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The Mass Media

The Mass Media

On Bended Knee: Boycott the NFL


The current situation regarding Kaepernick and his role in the NFL is twofold: punishment by removing his platform, used to confront social justice issues, or justice by asking the NFL higher-ups to resist punishment.

If the clear majority of Black and Brown people in America do not boycott the National Football League this upcoming season, then we are lost as a people.

Colin Kaepernick, a professional athlete and multimillionaire, willingly stood for all Black and Brown folks last season while, simultaneously, having his best individual season, statistically speaking, since 2014.

Kaepernick, unlike so many others standing on similar platforms, saw the blood on the hands of the very people sworn to give us justice, rather than the complete opposite. Kaepernick heard the hypocrisy in our national anthem. And he looked at our nation’s flag and asked how our government could stand by the claim of “home of the free” when people of color are still treated like slaves. Now, I’m not a statistics guy like some sports fans, probably because math and teachers with bad breath traumatized me in my formative years, but the numbers do not lie:

12 games started (out of 16). 331 pass attempts. 196 pass completions. 59.2 passing percentage. 2,241 in passing yards. 186.8 pass yards per game. 16 pass touchdowns. 4.8 passing yard percentage. 4 interceptions. 90.7 passing rate. 69 rushing attempts. 5.8 rush attempts per game. 468 rushing yards. 39 rush yards per game. 2 rushing touchdowns.

In layman’s terms, Kaepernick is a good NFL quarterback (and, at one point, was on track to being a great one a few years ago). Say what you will about him, that “he lost too much weight over the last two years,” or “he’s a coach and coordinator killer,” or “his work ethic is nonexistent,” and “he’s anti-police, anti-military, anti-American, and pro-Castro.”

However, because the NFL and team owners are running a business based on providing entertainment to fans and selling merchandise (both its own and sponsors), it is becoming very clear what takes precedence over gross acts of zealotry and egregious losses of life.

No matter what various public interest commercials may claim, the NFL’s business is football. While the NFL does support various worthy causes seeking to better society, those causes are secondary to the league’s goal of making money through football.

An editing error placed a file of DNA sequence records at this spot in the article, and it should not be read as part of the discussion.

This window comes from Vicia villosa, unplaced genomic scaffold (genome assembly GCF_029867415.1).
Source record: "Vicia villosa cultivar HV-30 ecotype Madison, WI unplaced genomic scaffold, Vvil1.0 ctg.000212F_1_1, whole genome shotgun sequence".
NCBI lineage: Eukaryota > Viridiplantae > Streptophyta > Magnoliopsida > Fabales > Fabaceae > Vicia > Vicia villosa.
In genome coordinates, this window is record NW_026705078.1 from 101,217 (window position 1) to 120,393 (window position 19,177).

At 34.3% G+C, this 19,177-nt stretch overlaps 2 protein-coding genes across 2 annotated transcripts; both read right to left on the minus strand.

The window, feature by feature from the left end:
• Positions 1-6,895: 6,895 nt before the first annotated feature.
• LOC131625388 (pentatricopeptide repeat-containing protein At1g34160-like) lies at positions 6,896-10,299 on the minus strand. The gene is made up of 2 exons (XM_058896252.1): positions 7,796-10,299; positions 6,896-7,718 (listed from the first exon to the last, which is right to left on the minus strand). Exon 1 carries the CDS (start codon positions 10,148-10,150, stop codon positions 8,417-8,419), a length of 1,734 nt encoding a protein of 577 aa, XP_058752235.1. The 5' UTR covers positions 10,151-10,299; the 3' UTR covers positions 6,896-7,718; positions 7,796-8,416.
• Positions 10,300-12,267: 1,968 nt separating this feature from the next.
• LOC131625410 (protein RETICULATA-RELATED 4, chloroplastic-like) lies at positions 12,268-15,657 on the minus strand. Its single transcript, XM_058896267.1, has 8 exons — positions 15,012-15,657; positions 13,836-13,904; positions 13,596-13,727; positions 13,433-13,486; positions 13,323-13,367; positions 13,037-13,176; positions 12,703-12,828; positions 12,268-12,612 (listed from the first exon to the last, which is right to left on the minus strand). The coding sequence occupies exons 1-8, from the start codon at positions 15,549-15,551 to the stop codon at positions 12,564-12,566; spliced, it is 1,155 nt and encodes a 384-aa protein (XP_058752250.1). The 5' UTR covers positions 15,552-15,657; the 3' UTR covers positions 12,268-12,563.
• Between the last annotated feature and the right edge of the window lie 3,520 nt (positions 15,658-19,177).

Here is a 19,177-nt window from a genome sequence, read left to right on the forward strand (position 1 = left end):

Kaepernick’s actions were hugely unpopular with the rank-and-file NFL fans, whose money funds the league’s coffers. And though Kaepernick’s level of play has regressed over the years due to injuries and personnel changes, he is still good enough to fill a slot on an NFL roster.

Now we have a situation where one side is demanding punishment against Kaepernick (in the form of taking away the very platform he stood on to confront injustice) while the other side is demanding justice (in the form of pleading to the powers that be to resist the kneejerk reaction to tear down a man–and those who would follow now and in the future–for asking for justice).

It remains to be seen which voice will be the loudest in the end. As we all know, money talks in a very convincing way. But we also know that political pressure, when formed properly, can be deafening. With the NFL 2017 season fast approaching, the recent calls for an all-out black NFL boycott by civil rights activists, police officers, sports analysts, and fans nationwide has gained steam.

In the end, it’s to each his own. However, I, for one, will not enrich the NFL owners with my continued viewership this upcoming NFL season. With a league that is 68-70% black, I am curious to see if NFL stadiums will remain flooded with screaming fans of all colors. Will it be like the Obama conventions, packed and diverse, or like Trump’s inauguration turnout, which was, let’s say, not packed and not diverse?

To those planning on uninterrupted NFL games this fall, I won’t hold it against you. I’ll miss rooting for the Patriots (GO PATS!), bashing Roger Goodell, and laughing at the joke of competition that is the rest of the league. But, in the spirit of A. Philip Randolph, I will say this:

“If you are comfortable with my oppression, then you are my oppressor.”